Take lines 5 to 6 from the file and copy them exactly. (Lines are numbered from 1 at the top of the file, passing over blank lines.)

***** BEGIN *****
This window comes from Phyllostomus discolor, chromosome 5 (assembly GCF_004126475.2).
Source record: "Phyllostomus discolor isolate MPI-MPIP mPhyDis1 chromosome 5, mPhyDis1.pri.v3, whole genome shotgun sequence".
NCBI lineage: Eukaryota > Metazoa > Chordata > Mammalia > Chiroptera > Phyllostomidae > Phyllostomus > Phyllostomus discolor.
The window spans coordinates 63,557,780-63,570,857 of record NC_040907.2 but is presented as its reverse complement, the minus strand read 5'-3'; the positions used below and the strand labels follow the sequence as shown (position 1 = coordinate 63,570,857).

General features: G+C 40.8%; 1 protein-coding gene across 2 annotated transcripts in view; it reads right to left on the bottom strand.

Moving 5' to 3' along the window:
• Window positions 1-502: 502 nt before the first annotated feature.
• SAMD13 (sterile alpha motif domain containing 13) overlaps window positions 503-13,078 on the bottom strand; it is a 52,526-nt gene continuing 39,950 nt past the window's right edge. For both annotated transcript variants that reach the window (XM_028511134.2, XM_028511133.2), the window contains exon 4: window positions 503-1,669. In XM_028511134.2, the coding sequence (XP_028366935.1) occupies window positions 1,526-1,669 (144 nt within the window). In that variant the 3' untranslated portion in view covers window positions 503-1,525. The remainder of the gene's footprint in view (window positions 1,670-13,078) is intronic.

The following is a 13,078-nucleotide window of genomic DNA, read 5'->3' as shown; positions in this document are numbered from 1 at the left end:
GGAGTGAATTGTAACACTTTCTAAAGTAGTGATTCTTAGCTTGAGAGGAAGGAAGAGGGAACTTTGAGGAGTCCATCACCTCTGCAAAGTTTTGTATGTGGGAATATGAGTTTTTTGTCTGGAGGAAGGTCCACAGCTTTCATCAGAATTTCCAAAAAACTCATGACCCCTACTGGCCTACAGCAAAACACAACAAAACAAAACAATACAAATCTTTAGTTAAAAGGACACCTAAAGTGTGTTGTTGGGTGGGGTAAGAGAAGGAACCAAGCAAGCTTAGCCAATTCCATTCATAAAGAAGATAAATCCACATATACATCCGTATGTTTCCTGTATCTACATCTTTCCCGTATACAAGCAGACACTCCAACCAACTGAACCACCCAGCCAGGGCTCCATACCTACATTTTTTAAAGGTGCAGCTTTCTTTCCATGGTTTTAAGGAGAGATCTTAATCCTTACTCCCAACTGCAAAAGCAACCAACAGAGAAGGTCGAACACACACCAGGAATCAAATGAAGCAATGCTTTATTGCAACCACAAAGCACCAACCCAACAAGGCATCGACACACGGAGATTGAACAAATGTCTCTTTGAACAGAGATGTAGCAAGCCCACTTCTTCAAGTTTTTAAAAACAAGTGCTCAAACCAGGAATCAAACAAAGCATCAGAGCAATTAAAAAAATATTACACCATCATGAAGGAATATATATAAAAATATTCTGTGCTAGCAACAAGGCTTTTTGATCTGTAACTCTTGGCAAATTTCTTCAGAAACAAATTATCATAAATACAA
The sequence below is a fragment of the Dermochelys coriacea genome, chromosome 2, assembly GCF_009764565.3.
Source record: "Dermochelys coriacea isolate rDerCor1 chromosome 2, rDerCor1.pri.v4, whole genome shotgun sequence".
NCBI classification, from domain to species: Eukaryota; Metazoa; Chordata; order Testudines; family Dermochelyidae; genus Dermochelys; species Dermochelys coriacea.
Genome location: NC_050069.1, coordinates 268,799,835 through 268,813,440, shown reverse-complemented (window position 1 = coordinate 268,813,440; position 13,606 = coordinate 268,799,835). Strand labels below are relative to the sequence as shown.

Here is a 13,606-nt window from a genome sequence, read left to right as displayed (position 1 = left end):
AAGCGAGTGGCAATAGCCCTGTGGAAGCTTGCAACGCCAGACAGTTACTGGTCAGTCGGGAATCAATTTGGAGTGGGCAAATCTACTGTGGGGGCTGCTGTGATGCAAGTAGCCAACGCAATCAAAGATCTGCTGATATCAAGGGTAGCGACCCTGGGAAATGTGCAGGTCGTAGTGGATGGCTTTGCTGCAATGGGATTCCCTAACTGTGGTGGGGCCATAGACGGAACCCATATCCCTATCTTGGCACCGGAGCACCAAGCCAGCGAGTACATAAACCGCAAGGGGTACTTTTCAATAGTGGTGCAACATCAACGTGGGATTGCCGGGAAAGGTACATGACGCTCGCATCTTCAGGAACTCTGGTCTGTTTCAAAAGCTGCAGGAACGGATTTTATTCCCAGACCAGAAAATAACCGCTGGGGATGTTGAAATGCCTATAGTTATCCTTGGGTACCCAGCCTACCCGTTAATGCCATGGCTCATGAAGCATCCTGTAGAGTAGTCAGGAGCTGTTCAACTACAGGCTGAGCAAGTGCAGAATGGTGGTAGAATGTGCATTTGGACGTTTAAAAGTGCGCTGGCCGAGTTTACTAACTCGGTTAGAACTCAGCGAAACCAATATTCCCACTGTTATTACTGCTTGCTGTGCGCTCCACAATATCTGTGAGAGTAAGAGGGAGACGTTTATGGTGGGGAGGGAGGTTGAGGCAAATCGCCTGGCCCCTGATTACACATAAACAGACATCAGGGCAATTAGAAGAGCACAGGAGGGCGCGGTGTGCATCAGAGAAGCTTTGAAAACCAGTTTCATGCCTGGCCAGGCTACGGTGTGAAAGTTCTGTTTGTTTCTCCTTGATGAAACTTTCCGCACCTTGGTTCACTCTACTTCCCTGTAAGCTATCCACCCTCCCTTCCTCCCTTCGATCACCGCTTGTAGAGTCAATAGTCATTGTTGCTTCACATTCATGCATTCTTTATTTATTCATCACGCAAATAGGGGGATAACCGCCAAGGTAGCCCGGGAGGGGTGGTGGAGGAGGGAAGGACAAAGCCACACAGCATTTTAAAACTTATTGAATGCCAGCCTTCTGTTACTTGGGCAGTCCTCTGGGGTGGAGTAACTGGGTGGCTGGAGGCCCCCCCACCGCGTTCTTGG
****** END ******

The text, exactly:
General features: G+C 40.8%; 1 protein-coding gene across 2 annotated transcripts in view; it reads right to left on the bottom strand.

Moving 5' to 3' along the window: